VR and Theme Park Attractions

I remember years ago, I came across an article on Gamasutra that likened Game Design to theme park Ride Design (maybe it was this one?). I generally think of VR as theatre, but with particular reference to immersive theatre. And of course, theme park ride/experience design also has links to theatre, whether immersive or site-specific.

Finally, the links have been connected in this amazing experience:

The future is looking very exciting for immserive experiences!

What makes games unique?

At PAX Australia 2015 in Melbourne, I attended Warren Spector’s keynote speech, which included the quote,

“We are all part of a medium nothing else can do: collaborative storytelling. And I think it’s important that we embrace that capability.”

It was an awesome speech, but I found myself mentally griping about that line. I really want to give the benefit of the doubt and assume Mr Spector intended to insert the word “digital” or “screen,” because otherwise we are really missing out on another entertainment medium that can do some incredible collaborative storytelling: live theatre.

TheatreOfTheOppressedjpg Continue reading “What makes games unique?”

Immersive Theatre and Games

For years, I’ve been thinking about a form of theatre we explored while at uni, but I couldn’t remember the name of it. Every time I tried to find it, I’d fail.  Finally, I have found some amazing videos of the company that we must have been told about, PunchDrunk, working with MIT Media Lab to create a digital/real crossover version of their “Macbeth” inspired immersive theatre production, “Sleep No More.”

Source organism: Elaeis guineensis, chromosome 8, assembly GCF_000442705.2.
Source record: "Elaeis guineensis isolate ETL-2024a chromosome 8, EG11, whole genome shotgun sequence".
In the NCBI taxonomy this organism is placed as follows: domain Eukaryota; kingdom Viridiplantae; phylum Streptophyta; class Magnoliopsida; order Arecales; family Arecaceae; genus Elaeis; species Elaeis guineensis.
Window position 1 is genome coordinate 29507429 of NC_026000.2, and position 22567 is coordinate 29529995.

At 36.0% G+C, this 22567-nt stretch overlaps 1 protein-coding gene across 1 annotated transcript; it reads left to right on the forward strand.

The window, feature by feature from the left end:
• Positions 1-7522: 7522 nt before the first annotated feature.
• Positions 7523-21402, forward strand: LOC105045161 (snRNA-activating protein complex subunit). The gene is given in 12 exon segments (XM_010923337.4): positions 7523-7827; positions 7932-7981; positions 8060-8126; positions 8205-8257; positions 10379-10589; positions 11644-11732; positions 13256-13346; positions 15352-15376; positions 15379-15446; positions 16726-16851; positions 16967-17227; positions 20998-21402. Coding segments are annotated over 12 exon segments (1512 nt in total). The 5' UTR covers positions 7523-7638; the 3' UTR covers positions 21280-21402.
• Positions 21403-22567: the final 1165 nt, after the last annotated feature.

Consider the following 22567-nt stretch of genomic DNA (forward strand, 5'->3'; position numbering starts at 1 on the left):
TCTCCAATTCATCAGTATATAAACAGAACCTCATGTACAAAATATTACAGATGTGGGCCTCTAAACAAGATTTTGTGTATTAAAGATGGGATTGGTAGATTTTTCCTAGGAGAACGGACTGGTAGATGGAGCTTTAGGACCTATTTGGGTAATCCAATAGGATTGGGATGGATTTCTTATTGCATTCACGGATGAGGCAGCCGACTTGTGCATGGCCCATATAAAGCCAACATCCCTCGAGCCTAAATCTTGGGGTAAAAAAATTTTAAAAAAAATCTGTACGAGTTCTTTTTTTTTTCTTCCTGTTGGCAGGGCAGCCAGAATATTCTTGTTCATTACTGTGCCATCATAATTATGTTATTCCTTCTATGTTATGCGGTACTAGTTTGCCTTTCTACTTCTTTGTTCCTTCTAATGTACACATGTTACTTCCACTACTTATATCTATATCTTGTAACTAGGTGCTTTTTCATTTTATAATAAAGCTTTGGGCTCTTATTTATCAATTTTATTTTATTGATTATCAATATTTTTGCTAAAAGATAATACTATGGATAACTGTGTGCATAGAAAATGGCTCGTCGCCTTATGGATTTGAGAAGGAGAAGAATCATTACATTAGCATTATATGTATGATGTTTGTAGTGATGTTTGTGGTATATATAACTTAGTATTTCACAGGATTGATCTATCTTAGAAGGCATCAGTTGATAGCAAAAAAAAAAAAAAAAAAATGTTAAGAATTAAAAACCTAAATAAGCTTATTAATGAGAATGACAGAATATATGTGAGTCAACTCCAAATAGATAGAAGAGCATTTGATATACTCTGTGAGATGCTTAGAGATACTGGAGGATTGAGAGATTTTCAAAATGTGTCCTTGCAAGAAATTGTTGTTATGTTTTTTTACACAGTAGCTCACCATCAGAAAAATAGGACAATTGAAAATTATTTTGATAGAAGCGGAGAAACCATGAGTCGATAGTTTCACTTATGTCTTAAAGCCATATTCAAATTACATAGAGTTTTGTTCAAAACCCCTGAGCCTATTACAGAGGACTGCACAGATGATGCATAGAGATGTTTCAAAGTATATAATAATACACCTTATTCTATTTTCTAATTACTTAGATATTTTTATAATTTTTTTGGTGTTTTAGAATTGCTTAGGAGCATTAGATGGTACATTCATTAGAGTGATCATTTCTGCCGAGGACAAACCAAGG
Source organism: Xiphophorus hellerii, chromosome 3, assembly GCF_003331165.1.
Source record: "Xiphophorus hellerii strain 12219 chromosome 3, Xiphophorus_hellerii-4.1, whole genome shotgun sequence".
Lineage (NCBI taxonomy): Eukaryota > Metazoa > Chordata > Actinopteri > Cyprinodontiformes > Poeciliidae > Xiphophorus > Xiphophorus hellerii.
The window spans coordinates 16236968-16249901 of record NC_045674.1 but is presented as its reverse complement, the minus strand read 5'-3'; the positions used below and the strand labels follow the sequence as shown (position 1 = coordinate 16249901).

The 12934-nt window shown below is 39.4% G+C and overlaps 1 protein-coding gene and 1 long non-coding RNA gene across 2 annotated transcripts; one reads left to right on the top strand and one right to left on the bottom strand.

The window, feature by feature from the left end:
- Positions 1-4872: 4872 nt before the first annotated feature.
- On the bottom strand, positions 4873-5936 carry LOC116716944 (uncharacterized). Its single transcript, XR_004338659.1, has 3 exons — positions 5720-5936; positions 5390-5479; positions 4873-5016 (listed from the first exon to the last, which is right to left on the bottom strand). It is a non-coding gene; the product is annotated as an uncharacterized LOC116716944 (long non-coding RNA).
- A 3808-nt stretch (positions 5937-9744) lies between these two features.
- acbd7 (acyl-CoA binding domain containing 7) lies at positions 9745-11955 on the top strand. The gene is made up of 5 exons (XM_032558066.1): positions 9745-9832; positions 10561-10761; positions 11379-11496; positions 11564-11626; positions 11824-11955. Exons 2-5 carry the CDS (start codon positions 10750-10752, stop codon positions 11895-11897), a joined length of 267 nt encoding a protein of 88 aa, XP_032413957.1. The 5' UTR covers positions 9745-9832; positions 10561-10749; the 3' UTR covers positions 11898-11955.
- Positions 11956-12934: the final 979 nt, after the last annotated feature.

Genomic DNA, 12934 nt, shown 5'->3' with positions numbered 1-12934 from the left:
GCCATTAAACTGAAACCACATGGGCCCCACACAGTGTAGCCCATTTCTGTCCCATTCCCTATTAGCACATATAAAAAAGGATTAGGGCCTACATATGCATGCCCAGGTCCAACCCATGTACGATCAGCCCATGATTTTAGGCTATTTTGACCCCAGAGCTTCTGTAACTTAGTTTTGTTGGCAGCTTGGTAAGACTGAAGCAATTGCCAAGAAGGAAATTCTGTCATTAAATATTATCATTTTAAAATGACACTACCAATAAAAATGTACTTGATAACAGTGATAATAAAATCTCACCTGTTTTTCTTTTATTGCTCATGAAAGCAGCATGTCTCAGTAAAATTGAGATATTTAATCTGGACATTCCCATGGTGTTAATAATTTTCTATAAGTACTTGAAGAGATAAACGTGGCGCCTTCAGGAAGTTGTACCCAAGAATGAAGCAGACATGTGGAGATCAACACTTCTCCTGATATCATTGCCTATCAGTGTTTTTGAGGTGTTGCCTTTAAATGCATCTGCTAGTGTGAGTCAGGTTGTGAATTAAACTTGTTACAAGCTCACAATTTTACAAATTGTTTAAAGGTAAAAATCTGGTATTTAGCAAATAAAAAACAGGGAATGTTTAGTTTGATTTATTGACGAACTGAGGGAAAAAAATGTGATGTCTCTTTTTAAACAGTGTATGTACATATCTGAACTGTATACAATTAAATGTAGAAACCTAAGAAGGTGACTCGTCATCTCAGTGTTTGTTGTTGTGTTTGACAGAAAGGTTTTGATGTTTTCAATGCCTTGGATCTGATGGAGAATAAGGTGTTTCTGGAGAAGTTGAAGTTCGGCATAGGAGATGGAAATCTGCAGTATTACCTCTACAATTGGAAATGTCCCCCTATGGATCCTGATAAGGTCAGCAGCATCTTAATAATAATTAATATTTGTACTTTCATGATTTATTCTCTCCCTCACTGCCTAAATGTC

Some of the tech they’ve come up with is amazing! So, SO clever. Make sure you watch BOTH videos, as they contain very different content, and explain both about immersive theatre as well as their transmedia integration techniques.

Immersive theatre, as a concept, fascinated me from the moment I heard about it. I started thinking of it in terms of games, where most often you get a set of scripted events that are triggered when you get to a certain point in the game. It can be as heavy-handed as a separate cutscene, or better integrated into the game itself. I thought about games where it feels like the world exists without you, because the scripted events happen so seamlessly that they appear unrelated, and its up to you to actually make meaning. It made me really want to somehow design a game that works like one of these immersive theatre pieces, and use as much of the technique and theories developed through plays to build a new type of gameplay experience. So far, it looks like our world design project might end up snowballing into my opportunity to explore these ideas!